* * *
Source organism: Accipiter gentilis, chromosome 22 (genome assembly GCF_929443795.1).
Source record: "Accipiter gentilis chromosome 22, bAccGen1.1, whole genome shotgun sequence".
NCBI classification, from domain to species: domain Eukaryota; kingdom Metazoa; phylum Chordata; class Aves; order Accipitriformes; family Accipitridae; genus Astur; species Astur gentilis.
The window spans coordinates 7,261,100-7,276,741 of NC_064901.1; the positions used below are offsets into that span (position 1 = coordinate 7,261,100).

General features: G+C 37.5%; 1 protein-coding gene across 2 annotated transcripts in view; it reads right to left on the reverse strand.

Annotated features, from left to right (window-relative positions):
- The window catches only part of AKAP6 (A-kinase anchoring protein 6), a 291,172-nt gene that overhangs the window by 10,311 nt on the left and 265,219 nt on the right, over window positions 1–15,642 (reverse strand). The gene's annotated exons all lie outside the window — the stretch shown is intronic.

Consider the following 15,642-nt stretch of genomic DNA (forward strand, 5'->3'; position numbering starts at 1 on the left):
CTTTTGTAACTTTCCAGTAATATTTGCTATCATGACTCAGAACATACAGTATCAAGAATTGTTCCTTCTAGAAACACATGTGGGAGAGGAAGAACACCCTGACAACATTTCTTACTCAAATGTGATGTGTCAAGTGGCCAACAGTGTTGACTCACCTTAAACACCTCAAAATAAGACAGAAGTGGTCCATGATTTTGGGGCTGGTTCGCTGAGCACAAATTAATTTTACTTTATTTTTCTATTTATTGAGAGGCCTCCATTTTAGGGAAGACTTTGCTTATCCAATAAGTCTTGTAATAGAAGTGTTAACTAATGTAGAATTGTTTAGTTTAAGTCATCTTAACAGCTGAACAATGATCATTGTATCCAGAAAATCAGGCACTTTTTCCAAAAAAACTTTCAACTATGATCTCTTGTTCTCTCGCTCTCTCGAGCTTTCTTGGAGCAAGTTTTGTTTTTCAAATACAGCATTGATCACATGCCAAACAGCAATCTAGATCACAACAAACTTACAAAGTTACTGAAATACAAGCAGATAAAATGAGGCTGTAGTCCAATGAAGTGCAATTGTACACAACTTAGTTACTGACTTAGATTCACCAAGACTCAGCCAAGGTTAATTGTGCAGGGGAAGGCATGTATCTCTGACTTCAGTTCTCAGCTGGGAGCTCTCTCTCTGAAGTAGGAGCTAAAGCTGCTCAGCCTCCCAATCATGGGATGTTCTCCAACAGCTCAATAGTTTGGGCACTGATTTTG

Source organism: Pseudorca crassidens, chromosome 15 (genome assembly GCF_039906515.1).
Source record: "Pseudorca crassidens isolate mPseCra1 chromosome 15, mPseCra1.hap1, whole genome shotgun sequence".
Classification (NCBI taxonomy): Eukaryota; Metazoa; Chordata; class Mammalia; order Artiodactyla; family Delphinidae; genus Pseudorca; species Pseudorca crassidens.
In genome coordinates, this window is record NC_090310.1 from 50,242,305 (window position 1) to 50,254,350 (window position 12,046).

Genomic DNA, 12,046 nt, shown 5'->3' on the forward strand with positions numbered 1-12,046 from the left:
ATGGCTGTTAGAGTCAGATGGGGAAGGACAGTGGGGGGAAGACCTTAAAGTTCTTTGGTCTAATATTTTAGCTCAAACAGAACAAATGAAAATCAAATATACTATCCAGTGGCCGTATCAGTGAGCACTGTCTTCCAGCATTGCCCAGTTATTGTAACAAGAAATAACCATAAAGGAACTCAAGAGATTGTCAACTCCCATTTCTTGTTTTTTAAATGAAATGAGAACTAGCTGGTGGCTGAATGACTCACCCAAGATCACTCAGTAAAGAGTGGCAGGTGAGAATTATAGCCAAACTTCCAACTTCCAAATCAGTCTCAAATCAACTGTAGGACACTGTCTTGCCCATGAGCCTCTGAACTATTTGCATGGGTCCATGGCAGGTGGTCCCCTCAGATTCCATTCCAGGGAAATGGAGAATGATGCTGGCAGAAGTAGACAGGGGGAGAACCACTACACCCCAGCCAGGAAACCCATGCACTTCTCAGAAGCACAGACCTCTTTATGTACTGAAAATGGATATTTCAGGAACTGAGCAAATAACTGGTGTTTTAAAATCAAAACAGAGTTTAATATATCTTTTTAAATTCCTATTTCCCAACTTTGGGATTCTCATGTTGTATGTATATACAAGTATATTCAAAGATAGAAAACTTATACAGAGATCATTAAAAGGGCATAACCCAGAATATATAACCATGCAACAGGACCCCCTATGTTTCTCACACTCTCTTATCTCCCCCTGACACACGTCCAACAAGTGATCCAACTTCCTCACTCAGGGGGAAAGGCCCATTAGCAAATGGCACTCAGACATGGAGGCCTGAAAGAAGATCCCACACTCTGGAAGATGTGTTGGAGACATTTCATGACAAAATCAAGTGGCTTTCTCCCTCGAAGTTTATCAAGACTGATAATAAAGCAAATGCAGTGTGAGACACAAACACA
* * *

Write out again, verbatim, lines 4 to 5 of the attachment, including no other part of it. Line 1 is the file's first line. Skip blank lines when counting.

The window spans coordinates 7,261,100-7,276,741 of NC_064901.1; the positions used below are offsets into that span (position 1 = coordinate 7,261,100).

General features: G+C 37.5%; 1 protein-coding gene across 2 annotated transcripts in view; it reads right to left on the reverse strand.